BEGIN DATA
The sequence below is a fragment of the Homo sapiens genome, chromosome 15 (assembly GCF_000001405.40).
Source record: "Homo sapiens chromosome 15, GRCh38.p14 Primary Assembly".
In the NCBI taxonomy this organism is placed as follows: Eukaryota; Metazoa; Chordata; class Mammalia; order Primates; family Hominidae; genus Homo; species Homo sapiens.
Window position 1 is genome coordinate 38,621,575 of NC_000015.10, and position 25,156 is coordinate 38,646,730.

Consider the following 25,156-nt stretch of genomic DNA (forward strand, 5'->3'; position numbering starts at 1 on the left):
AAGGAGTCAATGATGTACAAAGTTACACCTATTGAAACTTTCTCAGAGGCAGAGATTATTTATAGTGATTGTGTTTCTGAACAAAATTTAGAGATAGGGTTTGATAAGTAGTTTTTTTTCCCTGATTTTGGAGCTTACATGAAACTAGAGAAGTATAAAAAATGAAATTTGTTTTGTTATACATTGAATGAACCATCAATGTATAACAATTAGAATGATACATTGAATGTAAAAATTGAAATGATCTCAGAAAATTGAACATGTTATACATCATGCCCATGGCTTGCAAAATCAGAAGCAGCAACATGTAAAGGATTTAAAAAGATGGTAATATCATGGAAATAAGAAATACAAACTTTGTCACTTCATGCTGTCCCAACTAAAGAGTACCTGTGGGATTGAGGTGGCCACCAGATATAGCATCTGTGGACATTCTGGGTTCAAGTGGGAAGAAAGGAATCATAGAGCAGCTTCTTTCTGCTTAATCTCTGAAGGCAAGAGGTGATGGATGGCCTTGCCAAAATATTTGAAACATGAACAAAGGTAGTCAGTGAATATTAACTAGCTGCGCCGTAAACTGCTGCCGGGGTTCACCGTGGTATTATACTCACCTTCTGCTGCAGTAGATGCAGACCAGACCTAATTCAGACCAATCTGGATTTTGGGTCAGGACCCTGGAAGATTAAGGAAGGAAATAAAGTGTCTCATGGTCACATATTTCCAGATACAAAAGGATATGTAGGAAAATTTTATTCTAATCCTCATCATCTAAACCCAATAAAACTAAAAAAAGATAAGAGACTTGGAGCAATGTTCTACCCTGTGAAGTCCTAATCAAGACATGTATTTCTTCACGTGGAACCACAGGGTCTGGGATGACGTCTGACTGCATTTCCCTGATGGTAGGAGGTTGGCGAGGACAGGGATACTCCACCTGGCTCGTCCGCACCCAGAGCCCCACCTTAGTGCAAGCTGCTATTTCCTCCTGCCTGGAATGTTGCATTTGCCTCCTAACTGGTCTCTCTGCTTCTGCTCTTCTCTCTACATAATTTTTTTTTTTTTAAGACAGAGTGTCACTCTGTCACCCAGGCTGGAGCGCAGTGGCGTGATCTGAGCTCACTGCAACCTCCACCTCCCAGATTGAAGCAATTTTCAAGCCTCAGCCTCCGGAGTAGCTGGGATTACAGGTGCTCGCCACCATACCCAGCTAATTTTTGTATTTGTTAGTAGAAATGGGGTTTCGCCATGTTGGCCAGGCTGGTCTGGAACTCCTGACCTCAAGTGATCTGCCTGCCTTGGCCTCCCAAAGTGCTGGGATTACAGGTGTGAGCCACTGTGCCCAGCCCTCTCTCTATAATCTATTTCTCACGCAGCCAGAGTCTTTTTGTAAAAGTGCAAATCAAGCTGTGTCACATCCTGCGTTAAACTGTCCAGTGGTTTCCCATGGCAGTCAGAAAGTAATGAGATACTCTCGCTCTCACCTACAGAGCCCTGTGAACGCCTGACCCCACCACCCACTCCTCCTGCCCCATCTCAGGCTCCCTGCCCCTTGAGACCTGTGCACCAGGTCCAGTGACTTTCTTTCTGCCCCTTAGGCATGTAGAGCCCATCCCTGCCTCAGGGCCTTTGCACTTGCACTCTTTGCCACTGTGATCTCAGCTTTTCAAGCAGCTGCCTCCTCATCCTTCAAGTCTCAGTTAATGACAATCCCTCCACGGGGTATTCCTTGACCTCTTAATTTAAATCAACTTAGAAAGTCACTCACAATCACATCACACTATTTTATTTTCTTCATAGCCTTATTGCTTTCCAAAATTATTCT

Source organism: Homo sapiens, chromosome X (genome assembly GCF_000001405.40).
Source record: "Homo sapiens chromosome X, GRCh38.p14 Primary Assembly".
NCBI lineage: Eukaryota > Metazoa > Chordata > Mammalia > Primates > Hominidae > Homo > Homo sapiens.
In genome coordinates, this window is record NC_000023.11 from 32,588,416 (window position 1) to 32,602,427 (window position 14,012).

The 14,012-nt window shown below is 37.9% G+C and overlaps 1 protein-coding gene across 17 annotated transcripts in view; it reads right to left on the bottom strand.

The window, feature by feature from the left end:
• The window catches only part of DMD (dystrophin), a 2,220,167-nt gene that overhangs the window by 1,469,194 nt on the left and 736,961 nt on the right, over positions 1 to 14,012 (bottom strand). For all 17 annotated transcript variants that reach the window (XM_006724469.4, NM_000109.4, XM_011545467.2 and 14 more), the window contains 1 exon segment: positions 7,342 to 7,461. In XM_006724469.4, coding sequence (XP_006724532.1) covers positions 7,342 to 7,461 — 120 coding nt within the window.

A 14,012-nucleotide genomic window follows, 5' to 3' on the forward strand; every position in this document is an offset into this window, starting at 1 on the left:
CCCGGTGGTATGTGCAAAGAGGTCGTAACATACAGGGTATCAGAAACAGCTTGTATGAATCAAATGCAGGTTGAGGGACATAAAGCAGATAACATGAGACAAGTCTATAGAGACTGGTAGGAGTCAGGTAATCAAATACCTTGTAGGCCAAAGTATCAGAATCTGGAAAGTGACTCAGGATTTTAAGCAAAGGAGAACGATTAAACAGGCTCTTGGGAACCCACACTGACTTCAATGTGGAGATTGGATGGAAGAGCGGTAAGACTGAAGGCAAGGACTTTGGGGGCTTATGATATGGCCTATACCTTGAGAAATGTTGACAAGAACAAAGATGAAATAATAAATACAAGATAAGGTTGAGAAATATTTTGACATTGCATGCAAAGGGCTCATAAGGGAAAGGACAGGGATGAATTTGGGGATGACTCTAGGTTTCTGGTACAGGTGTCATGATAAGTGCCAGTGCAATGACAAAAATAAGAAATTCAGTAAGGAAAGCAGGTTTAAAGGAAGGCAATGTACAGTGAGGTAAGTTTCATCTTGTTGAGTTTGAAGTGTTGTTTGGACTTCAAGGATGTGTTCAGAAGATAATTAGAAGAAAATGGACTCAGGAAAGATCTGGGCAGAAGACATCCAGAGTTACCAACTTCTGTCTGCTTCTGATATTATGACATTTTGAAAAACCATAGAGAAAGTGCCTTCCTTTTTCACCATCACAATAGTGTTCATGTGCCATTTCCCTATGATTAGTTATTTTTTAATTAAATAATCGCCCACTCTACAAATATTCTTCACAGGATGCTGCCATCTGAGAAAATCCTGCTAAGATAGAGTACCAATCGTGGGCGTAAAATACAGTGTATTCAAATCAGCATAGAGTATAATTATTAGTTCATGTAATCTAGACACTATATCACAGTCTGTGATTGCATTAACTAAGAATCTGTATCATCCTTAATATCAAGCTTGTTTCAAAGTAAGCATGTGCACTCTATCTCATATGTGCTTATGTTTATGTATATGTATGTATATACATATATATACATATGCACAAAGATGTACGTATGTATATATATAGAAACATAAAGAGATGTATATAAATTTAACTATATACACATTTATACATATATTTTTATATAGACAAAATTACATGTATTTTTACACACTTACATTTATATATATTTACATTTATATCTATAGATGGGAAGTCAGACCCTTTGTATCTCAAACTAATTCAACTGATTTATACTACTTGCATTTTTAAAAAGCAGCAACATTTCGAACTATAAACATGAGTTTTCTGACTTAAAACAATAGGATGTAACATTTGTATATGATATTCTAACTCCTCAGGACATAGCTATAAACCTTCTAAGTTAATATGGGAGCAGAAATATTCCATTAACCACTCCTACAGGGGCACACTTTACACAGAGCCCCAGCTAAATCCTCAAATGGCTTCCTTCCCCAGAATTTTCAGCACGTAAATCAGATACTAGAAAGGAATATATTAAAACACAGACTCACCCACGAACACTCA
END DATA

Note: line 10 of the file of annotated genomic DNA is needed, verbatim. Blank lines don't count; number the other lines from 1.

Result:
In genome coordinates, this window is record NC_000023.11 from 32,588,416 (window position 1) to 32,602,427 (window position 14,012).